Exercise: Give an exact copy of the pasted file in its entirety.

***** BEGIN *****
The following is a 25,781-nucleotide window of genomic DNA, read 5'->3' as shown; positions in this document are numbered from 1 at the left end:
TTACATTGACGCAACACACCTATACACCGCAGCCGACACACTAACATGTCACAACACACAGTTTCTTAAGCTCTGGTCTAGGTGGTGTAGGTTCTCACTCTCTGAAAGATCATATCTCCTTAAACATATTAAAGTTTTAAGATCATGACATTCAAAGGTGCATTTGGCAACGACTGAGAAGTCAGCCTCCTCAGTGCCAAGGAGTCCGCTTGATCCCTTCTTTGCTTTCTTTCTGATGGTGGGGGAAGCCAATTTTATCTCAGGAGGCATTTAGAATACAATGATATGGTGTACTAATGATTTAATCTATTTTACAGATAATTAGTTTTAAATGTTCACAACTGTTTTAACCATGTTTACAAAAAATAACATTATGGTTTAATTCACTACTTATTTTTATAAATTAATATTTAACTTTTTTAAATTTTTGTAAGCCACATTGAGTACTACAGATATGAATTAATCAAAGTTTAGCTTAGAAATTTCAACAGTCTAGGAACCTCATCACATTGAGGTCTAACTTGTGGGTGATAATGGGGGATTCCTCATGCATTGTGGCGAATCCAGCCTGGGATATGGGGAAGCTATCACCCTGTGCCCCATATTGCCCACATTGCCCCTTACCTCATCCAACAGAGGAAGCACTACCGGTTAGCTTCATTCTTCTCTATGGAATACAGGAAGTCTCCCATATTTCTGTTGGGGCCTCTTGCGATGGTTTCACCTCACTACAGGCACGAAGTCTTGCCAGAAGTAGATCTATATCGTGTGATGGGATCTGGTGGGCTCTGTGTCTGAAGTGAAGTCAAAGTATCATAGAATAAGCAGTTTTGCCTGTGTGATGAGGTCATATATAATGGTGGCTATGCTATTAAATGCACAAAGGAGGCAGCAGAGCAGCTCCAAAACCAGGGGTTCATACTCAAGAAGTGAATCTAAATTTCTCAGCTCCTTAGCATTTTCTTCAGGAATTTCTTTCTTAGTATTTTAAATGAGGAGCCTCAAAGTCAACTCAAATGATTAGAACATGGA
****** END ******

The following is a 25,781-nucleotide window of genomic DNA, read 5'->3' as shown; positions in this document are numbered from 1 at the left end:
TTACATTGACGCAACACACCTATACACCGCAGCCGACACACTAACATGTCACAACACACAGTTTCTTAAGCTCTGGTCTAGGTGGTGTAGGTTCTCACTCTCTGAAAGATCATATCTCCTTAAACATATTAAAGTTTTAAGATCATGACATTCAAAGGTGCATTTGGCAACGACTGAGAAGTCAGCCTCCTCAGTGCCAAGGAGTCCGCTTGATCCCTTCTTTGCTTTCTTTCTGATGGTGGGGGAAGCCAATTTTATCTCAGGAGGCATTTAGAATACAATGATATGGTGTACTAATGATTTAATCTATTTTACAGATAATTAGTTTTAAATGTTCACAACTGTTTTAACCATGTTTACAAAAAATAACATTATGGTTTAATTCACTACTTATTTTTATAAATTAATATTTAACTTTTTTAAATTTTTGTAAGCCACATTGAGTACTACAGATATGAATTAATCAAAGTTTAGCTTAGAAATTTCAACAGTCTAGGAACCTCATCACATTGAGGTCTAACTTGTGGGTGATAATGGGGGATTCCTCATGCATTGTGGCGAATCCAGCCTGGGATATGGGGAAGCTATCACCCTGTGCCCCATATTGCCCACATTGCCCCTTACCTCATCCAACAGAGGAAGCACTACCGGTTAGCTTCATTCTTCTCTATGGAATACAGGAAGTCTCCCATATTTCTGTTGGGGCCTCTTGCGATGGTTTCACCTCACTACAGGCACGAAGTCTTGCCAGAAGTAGATCTATATCGTGTGATGGGATCTGGTGGGCTCTGTGTCTGAAGTGAAGTCAAAGTATCATAGAATAAGCAGTTTTGCCTGTGTGATGAGGTCATATATAATGGTGGCTATGCTATTAAATGCACAAAGGAGGCAGCAGAGCAGCTCCAAAACCAGGGGTTCATACTCAAGAAGTGAATCTAAATTTCTCAGCTCCTTAGCATTTTCTTCAGGAATTTCTTTCTTAGTATTTTAAATGAGGAGCCTCAAAGTCAACTCAAATGATTAGAACATGGA